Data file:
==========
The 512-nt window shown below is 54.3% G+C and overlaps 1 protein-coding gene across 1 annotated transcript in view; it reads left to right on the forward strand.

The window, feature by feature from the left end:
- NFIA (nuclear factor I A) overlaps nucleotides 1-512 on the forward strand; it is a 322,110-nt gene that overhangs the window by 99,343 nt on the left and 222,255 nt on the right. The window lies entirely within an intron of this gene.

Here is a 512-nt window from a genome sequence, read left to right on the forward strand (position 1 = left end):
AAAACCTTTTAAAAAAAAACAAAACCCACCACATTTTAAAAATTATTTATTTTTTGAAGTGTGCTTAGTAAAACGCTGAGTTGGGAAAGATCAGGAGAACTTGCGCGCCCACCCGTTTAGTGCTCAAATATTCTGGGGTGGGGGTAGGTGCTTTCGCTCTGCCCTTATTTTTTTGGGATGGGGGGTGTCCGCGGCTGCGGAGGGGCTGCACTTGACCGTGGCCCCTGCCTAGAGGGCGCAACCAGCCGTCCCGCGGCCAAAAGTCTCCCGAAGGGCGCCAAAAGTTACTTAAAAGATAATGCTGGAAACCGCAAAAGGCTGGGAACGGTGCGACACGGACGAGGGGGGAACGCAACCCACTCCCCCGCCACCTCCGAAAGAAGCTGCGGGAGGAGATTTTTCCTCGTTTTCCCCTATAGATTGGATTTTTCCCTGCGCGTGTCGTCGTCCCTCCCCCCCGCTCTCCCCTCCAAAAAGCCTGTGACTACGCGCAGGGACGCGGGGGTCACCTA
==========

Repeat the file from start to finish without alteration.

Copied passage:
The 512-nt window shown below is 54.3% G+C and overlaps 1 protein-coding gene across 1 annotated transcript in view; it reads left to right on the forward strand.

The window, feature by feature from the left end:
- NFIA (nuclear factor I A) overlaps nucleotides 1-512 on the forward strand; it is a 322,110-nt gene that overhangs the window by 99,343 nt on the left and 222,255 nt on the right. The window lies entirely within an intron of this gene.

Here is a 512-nt window from a genome sequence, read left to right on the forward strand (position 1 = left end):
AAAACCTTTTAAAAAAAAACAAAACCCACCACATTTTAAAAATTATTTATTTTTTGAAGTGTGCTTAGTAAAACGCTGAGTTGGGAAAGATCAGGAGAACTTGCGCGCCCACCCGTTTAGTGCTCAAATATTCTGGGGTGGGGGTAGGTGCTTTCGCTCTGCCCTTATTTTTTTGGGATGGGGGGTGTCCGCGGCTGCGGAGGGGCTGCACTTGACCGTGGCCCCTGCCTAGAGGGCGCAACCAGCCGTCCCGCGGCCAAAAGTCTCCCGAAGGGCGCCAAAAGTTACTTAAAAGATAATGCTGGAAACCGCAAAAGGCTGGGAACGGTGCGACACGGACGAGGGGGGAACGCAACCCACTCCCCCGCCACCTCCGAAAGAAGCTGCGGGAGGAGATTTTTCCTCGTTTTCCCCTATAGATTGGATTTTTCCCTGCGCGTGTCGTCGTCCCTCCCCCCCGCTCTCCCCTCCAAAAAGCCTGTGACTACGCGCAGGGACGCGGGGGTCACCTA